China’s Rebuilding Effort Takes On Breakneck Pace
Nation Mobilizes To Repair Damage, Resettle Thousands
By Andrew Batson
Updated July 2, 2008 12:01 a.m. ET
DUJIANGYAN, China — Time is running short. It has been nearly two months since a massive earthquake in China’s Sichuan province leveled towns and left millions homeless.
Government officials have decided that by August they have to come up with a plan for rebuilding a disaster zone covering about 50,000 square miles, an area larger than Indiana. Dozens of towns and cities need to be rebuilt, some nearly from scratch. One of the biggest projects will be Dujiangyan, a scenic and historic city that was heavily damaged.
The rapid rebuilding program plays to the strengths of China’s centralized, authoritarian government: its ability to mobilize physical and financial resources across a large nation, and to rouse popular enthusiasm with broad social campaigns.
City governments across China have “adopted” areas of Sichuan, sending in their own people to jump-start reconstruction. The central government, flush with cash from a booming economy, set aside $10 billion for rebuilding in this year alone, with more to come. There has been little of the dickering over budgets and lines of responsibility that delayed the U.S. effort to rebuild New Orleans after it was devastated by Hurricane Katrina.
Yet the breakneck pace set by the government — three months to plan, three years to rebuild — is no small challenge. Dujiangyan, as home to a unique 2,000-year-old irrigation project designated a Unesco World Heritage Site, is under particular pressure to do reconstruction right.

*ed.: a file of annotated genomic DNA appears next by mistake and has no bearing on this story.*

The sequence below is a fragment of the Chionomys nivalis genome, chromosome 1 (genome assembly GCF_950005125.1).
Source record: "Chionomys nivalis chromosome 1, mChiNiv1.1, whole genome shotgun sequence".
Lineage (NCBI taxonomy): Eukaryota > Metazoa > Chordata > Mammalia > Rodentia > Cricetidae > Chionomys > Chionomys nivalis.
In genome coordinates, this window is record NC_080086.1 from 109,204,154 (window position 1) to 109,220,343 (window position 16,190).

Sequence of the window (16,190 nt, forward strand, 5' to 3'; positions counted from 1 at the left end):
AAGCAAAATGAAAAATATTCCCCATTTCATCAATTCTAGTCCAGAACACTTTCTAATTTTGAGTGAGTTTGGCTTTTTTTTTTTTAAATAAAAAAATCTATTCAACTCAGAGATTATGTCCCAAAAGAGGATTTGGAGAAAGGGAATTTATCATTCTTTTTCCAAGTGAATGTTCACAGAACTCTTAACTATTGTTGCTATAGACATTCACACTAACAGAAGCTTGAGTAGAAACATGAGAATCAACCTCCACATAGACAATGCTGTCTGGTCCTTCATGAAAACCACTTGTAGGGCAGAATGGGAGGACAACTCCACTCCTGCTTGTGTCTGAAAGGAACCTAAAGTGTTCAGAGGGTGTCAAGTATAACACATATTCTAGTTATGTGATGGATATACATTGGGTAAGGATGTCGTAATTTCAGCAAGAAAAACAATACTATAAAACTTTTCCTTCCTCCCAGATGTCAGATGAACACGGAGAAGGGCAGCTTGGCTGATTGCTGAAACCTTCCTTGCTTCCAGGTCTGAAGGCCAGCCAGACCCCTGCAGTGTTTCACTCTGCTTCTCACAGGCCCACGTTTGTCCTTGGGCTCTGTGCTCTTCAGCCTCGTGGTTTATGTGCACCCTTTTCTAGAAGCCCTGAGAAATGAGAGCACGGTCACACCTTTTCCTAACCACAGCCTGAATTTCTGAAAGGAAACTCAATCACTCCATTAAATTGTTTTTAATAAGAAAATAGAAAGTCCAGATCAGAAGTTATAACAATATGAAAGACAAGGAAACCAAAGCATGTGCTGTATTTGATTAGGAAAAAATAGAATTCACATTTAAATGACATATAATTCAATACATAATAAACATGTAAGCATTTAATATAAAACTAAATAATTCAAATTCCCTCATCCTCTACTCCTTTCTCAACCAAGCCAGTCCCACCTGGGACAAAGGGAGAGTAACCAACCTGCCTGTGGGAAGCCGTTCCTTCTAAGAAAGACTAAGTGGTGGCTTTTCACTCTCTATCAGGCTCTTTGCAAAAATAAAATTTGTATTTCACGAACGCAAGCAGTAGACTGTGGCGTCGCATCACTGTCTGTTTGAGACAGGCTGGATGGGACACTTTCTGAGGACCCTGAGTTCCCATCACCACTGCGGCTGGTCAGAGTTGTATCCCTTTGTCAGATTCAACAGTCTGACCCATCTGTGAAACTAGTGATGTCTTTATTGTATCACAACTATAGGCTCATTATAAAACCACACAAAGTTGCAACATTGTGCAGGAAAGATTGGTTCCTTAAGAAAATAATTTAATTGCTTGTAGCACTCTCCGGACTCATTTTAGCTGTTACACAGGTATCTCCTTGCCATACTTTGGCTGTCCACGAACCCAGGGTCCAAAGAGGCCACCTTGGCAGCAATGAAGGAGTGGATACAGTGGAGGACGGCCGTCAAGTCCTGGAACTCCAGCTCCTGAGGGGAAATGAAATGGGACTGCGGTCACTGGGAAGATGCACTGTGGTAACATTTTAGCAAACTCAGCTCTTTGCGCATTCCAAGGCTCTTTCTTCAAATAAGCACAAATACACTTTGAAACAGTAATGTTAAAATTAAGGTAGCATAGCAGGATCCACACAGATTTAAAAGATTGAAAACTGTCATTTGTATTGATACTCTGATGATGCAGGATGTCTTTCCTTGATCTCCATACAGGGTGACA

The people charged with rebuilding the city themselves need places to stay. With government offices rendered unsafe by the earthquake, planners set up temporary shop in a damaged building with cracks running up and down the walls and gaps in corners because one wall leans outward. Qu Jun, director of the Dujiangyan City Planning Bureau, keeps a cot in his office. Meals of instant noodles and fruit are taken on folding tables in the parking lot.
Mr. Qu unrolls a map of the city and lays out the problem. “If we don’t do it right now we’ve lost our chance,” he says. “Over 100,000 people are basically homeless in Dujiangyan….It’s inhumane if they stay [in temporary housing] for a long time. Half a year is already too much.”
Few refugees will be lucky enough to spend only half a year in the barracks-like temporary housing now going up around Sichuan. About 7.8 million homes were destroyed by the earthquake, and three times that number were damaged. Even if the planning effort can be finished in August, officials say they won’t be able to start building in earnest until winter.
Finding the space is the trick. The old city center is basically unusable: Mr. Qu estimates it will take two years just to clear out the rubble. The temporary housing also will occupy big swaths of land, further reducing the area available for permanent housing. So he thinks Dujiangyan will have to be rebuilt around a new city center, probably one of the small villages on the outskirts of the current town.
To supplement its own resources, the city government has asked architects and planners from France, Malaysia and Japan to contribute to the rebuilding plan. “Everyone realizes there will be a huge amount of real-estate activity going on in Dujiangyan,” says Harry Lu, head of the Shanghai office of WWCOT, a Los Angeles-based architecture and design firm that is also participating.